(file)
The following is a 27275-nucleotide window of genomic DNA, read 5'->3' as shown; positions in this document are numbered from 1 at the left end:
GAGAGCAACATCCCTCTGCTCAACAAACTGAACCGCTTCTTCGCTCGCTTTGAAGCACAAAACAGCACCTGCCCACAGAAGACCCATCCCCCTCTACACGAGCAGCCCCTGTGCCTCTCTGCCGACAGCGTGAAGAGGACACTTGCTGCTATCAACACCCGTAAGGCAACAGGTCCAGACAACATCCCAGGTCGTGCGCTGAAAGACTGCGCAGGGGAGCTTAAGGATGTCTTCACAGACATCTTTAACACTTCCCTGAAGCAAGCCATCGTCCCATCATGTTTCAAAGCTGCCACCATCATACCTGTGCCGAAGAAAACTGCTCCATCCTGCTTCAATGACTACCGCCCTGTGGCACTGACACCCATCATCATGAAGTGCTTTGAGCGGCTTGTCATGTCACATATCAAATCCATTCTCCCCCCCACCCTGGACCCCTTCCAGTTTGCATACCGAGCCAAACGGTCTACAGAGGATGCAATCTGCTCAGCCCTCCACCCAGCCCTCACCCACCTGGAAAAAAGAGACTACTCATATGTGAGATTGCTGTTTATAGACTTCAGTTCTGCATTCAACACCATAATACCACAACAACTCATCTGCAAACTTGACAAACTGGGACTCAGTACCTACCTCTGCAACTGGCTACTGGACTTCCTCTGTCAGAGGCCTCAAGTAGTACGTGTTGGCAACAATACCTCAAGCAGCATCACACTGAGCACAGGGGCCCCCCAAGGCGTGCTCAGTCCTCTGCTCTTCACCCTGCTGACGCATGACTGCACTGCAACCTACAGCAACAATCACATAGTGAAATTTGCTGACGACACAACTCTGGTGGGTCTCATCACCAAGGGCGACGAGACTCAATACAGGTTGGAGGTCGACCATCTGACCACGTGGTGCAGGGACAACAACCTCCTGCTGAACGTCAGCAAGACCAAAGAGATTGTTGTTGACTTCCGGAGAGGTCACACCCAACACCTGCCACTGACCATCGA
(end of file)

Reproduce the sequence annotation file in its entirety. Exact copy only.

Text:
The following is a 27275-nucleotide window of genomic DNA, read 5'->3' as shown; positions in this document are numbered from 1 at the left end:
GAGAGCAACATCCCTCTGCTCAACAAACTGAACCGCTTCTTCGCTCGCTTTGAAGCACAAAACAGCACCTGCCCACAGAAGACCCATCCCCCTCTACACGAGCAGCCCCTGTGCCTCTCTGCCGACAGCGTGAAGAGGACACTTGCTGCTATCAACACCCGTAAGGCAACAGGTCCAGACAACATCCCAGGTCGTGCGCTGAAAGACTGCGCAGGGGAGCTTAAGGATGTCTTCACAGACATCTTTAACACTTCCCTGAAGCAAGCCATCGTCCCATCATGTTTCAAAGCTGCCACCATCATACCTGTGCCGAAGAAAACTGCTCCATCCTGCTTCAATGACTACCGCCCTGTGGCACTGACACCCATCATCATGAAGTGCTTTGAGCGGCTTGTCATGTCACATATCAAATCCATTCTCCCCCCCACCCTGGACCCCTTCCAGTTTGCATACCGAGCCAAACGGTCTACAGAGGATGCAATCTGCTCAGCCCTCCACCCAGCCCTCACCCACCTGGAAAAAAGAGACTACTCATATGTGAGATTGCTGTTTATAGACTTCAGTTCTGCATTCAACACCATAATACCACAACAACTCATCTGCAAACTTGACAAACTGGGACTCAGTACCTACCTCTGCAACTGGCTACTGGACTTCCTCTGTCAGAGGCCTCAAGTAGTACGTGTTGGCAACAATACCTCAAGCAGCATCACACTGAGCACAGGGGCCCCCCAAGGCGTGCTCAGTCCTCTGCTCTTCACCCTGCTGACGCATGACTGCACTGCAACCTACAGCAACAATCACATAGTGAAATTTGCTGACGACACAACTCTGGTGGGTCTCATCACCAAGGGCGACGAGACTCAATACAGGTTGGAGGTCGACCATCTGACCACGTGGTGCAGGGACAACAACCTCCTGCTGAACGTCAGCAAGACCAAAGAGATTGTTGTTGACTTCCGGAGAGGTCACACCCAACACCTGCCACTGACCATCGA